Death is hard work

| Al mawt aamalon chaq

Nawfal, Hachette-Antoine, Lebanon, Beirut, 2015, 160 pages



Belbol’s father just passed away in a Damascus hospital. His last request to his son was to be burried in his hometown of Aannabiya, in the province of Aleppo. Belbol accepts his father’s request only to be devasted by the enormity of this last wish after he passes away. Damascus, the Syrian capital, is under the control of the Assad regime while Aleppo is under the controle of the rebels and extremist factions. Driving from one area to another, with a body in the car, is expectedly quite a difficult task.

With his brother Hussein and his sister Fatima, Belbol heads to Aannabiya at dawn. Normally a trip of just a few hours, they hope to reach their destination in the night given the cirucmstances. They won’t make it in less than 3 days.

The three siblings hadn’t come together in years and Fatima sees in this road trip a sacred occasion to mend their broken ties. They have indeed grown quite apart. Fatima’s marriage to a mediocre opportunist businessman, whom had once given her the illusion of social accomplishment, caused her family to despise her. Hussein, once the favourite son, a smart kid with a lot of ambition and potential, quickly gave in to easy dirty money and greatly disapointed his father. Belbol, nickname for Nabil, was always the quiet one. Living a life of fear and trying his best to blend in in his Assad friendly rather rich neighborhood, he was terrified by his father’s recent revolutionary profile.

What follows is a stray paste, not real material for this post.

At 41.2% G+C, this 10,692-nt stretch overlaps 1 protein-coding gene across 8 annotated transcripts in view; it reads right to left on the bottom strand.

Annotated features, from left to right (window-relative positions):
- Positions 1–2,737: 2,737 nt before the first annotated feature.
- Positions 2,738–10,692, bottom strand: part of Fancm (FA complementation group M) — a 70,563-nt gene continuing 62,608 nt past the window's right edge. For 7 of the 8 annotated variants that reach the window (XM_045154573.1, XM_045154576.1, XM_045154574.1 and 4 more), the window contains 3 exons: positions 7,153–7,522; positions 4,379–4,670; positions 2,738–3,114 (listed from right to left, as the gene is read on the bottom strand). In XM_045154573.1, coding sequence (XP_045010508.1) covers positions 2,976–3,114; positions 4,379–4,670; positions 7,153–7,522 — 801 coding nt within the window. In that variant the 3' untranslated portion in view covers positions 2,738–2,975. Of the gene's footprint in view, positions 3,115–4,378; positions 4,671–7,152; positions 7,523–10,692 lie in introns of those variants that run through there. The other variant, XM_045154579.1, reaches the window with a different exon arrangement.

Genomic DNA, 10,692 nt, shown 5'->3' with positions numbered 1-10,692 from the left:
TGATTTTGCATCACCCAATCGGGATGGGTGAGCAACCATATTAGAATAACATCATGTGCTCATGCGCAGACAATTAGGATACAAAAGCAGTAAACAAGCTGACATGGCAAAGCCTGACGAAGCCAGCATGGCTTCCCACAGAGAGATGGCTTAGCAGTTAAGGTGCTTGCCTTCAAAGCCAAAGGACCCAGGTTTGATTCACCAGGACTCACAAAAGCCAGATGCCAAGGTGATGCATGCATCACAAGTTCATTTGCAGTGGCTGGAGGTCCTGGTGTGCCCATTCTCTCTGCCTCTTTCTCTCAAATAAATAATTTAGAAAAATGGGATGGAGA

Rightly so. The father’s identity and his notorious involvement in the revolution is what caused them their first delay on their way to Annabiya. His name being blacklisted, an army checkpoint decided to “arrest” the body, until his name was cleared by some obscure central authority. It is only after a night of anxiety, and important bribery, that the three siblings were allowed to continue their journey with their father’s body. This absurd yet painful episode is certainly not the last one of their trip. As more delays occurr, the body starts decaying. With the smell of rot and death, the tension between the siblings builds up, exacerbating their differences, until it reaches its climax. The siblings and their father eventually reach Aannabiya, but by the time this happens, they are transformed, each of them having reached a point of no return.

In this journey, and through Belbol’s recollection of his father’s last years, we discover the complex character of the latter: An austere teacher turned into a revolutionary hero in a town besieged by Assad’s army, from which he had to be snuck out for health reasons. As the reader discovers the father’s transformation in the years of the Syrian uprising, the reader also follows Belbol’s transformation in the three days of this journey: Belbol finally breaks away from his fear, and in this unlikely context, learns to live.

Through this journey, and with his characteristic visual and sensual writing, Khalifa depicts with accuracy what Syria has become. Violence is common currency and the sight of dead bodies on the side of the road, or the sound of approaching shells, barely moves the protagonists of the story. They have grown accustomed to death and its multiple faces. At the same time, with the father’s rebirth as a revolutionary in his old age, and with that of Belbol, who is freed of fear in the most gruesome circumstances, the book carries an unexpected and very welcome message of hope


RAYA has world rights to this title.

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